One of the dogs we are taking care of is called Nagi, who is about 3 years old. Nagi has a condition called megaesophagus, a disorder in which the tube (the esophagus) that carries food and liquid between the mouth and stomach dilates, and loses the ability to move food from the former to the latter. Since Nagi cannot consume solids, we prepare pureed food and feed it to her while she is in an upright position to allow gravity to carry the food down her esophagus and into the stomach. It’s important to control the volume of food given, because if she gulps it down she will not be able to digest it and will simply regurgitate it.

After eating, Nagi must remain in an upright position to prevent this from happening, so we carry her piggyback style in a carrier for about an hour. Nagi often falls asleep while being carried this way, just a like a baby. Usually, however, Nagi is very energetic, and even though she is sick, she doesn't show it. She loves sleepovers at staffers’ homes and sometimes earns her keep as a “poster girl” in the shelter’s reception area.

Even though she and many of the dogs have disadvatages, they don’t seem to care about them. They just do their best to enjoy each day. Even if they are blind, they use their noses to find something to amuse themselves. Even if they have weak hind legs, they enjoy the outside from their wheelchairs. It's wonderful to see them making the best of what they have and living life in the moment.

There are many dogs who have found families despite their advanced age or illness. Among them is a dog with a bad heart, one who is blind, another who is paralyzed. When a foster family accepts a dog and welcomes him or her into their home, it’s a very moving moment for those shelter staff who have been caring for that dog up until then.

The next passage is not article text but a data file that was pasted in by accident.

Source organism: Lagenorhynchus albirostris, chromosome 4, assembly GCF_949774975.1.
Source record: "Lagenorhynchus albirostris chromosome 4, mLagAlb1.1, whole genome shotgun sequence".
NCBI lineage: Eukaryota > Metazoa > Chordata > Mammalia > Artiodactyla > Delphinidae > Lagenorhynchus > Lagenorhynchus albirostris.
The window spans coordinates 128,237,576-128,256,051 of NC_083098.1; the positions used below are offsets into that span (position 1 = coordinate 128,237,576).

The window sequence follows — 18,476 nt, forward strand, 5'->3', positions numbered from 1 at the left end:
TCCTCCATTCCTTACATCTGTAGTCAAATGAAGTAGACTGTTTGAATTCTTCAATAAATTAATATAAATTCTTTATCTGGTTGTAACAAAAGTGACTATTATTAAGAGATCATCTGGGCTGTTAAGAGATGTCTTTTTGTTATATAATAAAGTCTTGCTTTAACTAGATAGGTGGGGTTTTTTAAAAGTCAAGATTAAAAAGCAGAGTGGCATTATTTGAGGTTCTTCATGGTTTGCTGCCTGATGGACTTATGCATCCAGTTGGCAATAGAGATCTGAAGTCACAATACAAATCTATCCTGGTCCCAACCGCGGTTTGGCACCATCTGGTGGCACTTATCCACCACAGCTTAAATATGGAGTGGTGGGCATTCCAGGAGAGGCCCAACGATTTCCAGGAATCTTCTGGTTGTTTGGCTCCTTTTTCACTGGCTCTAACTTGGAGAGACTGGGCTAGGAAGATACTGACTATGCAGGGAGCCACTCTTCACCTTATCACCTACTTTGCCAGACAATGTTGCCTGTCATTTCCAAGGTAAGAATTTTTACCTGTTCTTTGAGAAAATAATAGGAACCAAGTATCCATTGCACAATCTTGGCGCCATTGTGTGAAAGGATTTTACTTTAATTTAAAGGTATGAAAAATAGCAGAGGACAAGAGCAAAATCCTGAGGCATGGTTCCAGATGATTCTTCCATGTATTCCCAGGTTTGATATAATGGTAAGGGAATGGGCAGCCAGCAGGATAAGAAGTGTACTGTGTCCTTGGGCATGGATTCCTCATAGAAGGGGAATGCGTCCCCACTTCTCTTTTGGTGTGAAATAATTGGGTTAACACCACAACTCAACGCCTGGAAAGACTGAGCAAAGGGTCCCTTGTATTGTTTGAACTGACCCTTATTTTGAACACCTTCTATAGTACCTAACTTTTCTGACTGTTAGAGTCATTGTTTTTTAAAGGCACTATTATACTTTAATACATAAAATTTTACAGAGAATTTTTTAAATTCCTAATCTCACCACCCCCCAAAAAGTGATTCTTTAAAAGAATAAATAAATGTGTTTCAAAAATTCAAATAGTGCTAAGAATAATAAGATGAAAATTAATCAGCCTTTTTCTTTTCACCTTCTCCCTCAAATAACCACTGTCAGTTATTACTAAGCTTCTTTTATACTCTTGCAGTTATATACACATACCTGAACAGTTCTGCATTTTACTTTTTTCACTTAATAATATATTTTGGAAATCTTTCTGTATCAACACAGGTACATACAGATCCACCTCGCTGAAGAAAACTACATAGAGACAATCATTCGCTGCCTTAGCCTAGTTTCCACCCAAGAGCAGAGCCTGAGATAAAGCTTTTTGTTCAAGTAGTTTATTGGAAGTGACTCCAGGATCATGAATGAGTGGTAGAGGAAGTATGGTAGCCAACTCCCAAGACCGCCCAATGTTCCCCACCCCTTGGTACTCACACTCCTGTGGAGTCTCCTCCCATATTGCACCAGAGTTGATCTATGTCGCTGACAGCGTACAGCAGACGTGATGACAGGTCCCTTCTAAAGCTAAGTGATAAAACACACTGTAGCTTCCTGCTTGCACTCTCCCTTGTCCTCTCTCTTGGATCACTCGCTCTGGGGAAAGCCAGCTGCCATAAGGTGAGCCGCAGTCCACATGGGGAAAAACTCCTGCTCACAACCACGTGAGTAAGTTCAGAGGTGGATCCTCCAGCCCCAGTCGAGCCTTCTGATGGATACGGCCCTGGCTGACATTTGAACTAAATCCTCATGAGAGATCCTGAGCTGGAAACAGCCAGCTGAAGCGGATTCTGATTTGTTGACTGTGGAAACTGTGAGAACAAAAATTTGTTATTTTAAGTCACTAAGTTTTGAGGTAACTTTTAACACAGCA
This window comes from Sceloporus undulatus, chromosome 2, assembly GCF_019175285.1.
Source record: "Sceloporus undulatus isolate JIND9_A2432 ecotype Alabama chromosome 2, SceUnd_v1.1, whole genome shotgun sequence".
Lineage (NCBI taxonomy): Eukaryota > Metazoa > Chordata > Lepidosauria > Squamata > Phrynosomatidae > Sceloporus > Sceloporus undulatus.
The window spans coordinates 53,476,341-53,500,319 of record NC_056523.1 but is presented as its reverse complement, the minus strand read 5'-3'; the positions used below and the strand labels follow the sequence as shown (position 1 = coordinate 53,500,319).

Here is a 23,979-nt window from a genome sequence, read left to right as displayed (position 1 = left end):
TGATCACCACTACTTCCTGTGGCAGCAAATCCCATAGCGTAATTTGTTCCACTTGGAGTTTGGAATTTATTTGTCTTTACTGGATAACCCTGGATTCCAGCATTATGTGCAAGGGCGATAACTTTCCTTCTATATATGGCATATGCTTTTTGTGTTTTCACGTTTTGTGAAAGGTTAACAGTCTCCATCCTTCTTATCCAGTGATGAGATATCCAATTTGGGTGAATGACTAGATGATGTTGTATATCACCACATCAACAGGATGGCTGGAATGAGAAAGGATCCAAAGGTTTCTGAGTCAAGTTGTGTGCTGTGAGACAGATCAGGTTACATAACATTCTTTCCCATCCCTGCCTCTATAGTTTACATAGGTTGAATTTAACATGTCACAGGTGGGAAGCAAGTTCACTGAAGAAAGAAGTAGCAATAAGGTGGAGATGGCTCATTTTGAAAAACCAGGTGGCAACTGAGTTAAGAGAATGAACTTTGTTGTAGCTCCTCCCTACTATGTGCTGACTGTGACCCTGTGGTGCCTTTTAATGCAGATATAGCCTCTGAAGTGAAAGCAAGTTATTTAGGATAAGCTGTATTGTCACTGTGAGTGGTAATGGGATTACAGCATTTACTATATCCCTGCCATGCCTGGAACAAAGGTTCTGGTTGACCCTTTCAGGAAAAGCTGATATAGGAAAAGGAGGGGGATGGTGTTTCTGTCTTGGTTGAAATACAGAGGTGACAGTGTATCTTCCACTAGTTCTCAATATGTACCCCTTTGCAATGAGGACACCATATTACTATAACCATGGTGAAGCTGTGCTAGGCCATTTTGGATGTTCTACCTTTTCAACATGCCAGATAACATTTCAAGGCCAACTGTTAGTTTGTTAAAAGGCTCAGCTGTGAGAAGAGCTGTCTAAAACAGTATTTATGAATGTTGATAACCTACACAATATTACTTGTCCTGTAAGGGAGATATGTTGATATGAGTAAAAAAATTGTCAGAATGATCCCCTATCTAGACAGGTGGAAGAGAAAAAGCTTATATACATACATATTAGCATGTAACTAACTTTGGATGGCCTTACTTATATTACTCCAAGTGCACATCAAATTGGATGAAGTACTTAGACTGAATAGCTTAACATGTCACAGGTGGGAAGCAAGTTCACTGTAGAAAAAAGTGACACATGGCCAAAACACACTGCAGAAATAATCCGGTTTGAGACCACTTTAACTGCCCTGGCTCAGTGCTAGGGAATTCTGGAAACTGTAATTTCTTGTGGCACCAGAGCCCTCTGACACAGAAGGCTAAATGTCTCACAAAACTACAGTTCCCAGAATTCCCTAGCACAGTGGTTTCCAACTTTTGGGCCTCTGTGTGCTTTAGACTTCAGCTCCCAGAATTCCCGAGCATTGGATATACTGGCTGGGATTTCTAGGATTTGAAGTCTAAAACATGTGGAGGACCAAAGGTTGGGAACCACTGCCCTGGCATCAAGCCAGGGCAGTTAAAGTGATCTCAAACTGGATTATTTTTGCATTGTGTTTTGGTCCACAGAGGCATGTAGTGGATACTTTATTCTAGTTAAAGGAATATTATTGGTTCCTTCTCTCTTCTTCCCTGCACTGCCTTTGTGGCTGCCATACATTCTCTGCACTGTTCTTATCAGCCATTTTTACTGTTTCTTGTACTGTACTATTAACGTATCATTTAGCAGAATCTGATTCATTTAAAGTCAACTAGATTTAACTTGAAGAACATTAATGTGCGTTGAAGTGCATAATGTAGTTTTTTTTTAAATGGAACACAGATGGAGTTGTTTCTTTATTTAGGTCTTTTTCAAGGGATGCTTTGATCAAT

The shelter in Hiroshima has a huge area where the dogs can run around freely and play ball. Many of the young shelter dogs are not used to people and are even afraid of them, but if you take time to known them and care for them, they eventually open up, even to people they have never met before. And when they do, they show their gratitude through engaging expressions and gestures that they save just for those who take care of them.

The care and activities we provide for the shelter dogs would be impossible without your support, and for that we are truly grateful. Your donation makes it possible for us to continue to provide the environment and necessary equipment for dogs like Nagi to lead a happy life.

With your help, we will continue to provide care and love for as many dogs as possible.

Food in different shapes to suit each dog
Food in different shapes to suit each dog
Nagi suffers from megaesophagus
Nagi suffers from megaesophagus
After eating, Nagi is carried piggyback style
After eating, Nagi is carried piggyback style
A dog with paralysis from the waste down
A dog with paralysis from the waste down
Finding a hoster family is a happy occasion
Finding a hoster family is a happy occasion
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Organization Information

Peace Winds Japan

Location: Jinsekikogen-cho, Hiroshima Prefecture - Japan
Website:
Project Leader:
Hiroshi Kunita
Jinsekikogen-cho , Hiroshima Prefecture Japan